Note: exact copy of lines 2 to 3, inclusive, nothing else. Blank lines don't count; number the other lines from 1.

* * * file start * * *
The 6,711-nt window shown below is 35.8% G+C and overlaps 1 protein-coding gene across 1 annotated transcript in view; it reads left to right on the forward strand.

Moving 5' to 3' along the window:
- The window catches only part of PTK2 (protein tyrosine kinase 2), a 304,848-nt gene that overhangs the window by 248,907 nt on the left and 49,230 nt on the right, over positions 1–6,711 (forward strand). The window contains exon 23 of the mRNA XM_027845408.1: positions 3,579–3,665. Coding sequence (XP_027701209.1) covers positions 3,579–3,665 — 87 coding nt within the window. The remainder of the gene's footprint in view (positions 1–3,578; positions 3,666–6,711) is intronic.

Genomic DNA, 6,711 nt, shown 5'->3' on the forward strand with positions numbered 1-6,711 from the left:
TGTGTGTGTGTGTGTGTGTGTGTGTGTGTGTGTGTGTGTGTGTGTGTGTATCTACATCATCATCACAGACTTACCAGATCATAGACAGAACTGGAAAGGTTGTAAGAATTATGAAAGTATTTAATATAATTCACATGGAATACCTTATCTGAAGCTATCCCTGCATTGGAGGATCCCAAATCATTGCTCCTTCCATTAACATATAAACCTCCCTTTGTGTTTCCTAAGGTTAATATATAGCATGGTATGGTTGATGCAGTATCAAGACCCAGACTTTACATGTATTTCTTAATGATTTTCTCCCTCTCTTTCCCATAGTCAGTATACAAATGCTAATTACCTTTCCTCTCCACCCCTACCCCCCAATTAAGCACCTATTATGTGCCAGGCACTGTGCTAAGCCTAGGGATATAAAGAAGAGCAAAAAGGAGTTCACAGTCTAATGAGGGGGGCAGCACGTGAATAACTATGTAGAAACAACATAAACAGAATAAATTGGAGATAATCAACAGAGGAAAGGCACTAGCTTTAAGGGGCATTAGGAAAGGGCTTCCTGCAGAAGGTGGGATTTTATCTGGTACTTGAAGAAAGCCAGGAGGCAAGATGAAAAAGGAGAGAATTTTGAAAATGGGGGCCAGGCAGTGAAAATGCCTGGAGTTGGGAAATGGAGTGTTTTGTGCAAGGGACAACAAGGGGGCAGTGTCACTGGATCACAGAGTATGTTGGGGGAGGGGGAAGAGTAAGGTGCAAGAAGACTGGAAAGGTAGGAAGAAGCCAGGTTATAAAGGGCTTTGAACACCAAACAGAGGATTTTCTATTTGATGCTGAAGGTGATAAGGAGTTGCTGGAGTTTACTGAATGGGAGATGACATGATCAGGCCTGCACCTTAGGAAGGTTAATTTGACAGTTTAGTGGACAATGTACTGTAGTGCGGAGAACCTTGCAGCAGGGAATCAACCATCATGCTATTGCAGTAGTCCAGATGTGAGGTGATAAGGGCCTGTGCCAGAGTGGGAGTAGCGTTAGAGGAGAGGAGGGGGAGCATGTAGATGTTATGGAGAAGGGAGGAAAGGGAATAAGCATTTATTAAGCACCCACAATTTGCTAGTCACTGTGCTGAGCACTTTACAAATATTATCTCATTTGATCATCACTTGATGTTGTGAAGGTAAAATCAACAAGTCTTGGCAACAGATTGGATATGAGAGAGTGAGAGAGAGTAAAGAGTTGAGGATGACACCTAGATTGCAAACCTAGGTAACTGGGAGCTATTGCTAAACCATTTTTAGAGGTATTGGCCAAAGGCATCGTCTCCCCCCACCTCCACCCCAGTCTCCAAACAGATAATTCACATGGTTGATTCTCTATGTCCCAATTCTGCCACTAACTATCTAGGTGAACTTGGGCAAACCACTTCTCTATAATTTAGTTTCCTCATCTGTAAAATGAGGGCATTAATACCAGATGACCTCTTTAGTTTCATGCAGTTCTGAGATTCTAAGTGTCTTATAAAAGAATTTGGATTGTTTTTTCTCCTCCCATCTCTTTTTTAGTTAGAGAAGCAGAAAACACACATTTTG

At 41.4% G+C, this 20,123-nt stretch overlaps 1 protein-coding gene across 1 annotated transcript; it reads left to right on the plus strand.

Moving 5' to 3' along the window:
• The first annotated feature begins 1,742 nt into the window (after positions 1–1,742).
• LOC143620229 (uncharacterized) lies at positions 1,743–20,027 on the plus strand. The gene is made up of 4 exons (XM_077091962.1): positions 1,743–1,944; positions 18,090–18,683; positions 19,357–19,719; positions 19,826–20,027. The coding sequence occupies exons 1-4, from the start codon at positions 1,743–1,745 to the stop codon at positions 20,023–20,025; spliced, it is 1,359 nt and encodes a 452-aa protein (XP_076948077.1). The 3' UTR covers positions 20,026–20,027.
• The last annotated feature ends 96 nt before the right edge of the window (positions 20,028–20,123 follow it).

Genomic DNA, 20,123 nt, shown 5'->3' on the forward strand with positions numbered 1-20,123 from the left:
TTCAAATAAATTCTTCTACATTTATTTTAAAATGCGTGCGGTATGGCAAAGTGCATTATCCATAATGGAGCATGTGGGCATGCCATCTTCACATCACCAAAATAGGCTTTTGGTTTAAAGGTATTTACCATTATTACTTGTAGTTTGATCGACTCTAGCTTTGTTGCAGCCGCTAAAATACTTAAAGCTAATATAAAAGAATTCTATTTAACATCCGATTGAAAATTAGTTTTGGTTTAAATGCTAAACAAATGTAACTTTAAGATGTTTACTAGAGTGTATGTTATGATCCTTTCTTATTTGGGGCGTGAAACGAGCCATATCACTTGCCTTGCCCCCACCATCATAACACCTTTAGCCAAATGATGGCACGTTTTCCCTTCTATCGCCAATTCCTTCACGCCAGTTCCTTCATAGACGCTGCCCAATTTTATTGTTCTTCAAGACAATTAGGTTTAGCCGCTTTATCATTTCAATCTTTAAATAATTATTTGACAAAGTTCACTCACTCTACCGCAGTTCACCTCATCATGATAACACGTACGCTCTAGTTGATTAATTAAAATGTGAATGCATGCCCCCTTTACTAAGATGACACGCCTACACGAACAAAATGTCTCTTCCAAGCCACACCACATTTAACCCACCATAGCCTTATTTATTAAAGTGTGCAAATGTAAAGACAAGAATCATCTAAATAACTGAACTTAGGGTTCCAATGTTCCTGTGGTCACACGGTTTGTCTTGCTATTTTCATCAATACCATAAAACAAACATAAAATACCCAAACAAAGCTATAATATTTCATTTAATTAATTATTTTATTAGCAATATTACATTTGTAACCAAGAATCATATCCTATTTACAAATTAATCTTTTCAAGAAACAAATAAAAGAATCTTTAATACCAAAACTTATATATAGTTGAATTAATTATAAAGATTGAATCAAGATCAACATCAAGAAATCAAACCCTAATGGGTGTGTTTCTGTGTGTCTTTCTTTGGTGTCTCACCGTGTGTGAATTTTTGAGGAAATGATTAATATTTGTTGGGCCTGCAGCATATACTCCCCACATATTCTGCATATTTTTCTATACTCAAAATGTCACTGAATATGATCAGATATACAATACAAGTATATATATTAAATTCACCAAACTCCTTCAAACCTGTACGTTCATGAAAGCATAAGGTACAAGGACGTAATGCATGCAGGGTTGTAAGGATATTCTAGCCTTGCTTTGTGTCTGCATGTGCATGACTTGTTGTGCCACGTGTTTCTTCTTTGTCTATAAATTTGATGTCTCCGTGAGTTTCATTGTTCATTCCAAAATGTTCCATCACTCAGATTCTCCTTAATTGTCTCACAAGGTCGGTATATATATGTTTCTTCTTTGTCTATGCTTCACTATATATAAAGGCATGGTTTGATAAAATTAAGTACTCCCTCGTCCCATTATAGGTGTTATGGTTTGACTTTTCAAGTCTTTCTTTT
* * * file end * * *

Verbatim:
Moving 5' to 3' along the window:
- The window catches only part of PTK2 (protein tyrosine kinase 2), a 304,848-nt gene that overhangs the window by 248,907 nt on the left and 49,230 nt on the right, over positions 1–6,711 (forward strand). The window contains exon 23 of the mRNA XM_027845408.1: positions 3,579–3,665. Coding sequence (XP_027701209.1) covers positions 3,579–3,665 — 87 coding nt within the window. The remainder of the gene's footprint in view (positions 1–3,578; positions 3,666–6,711) is intronic.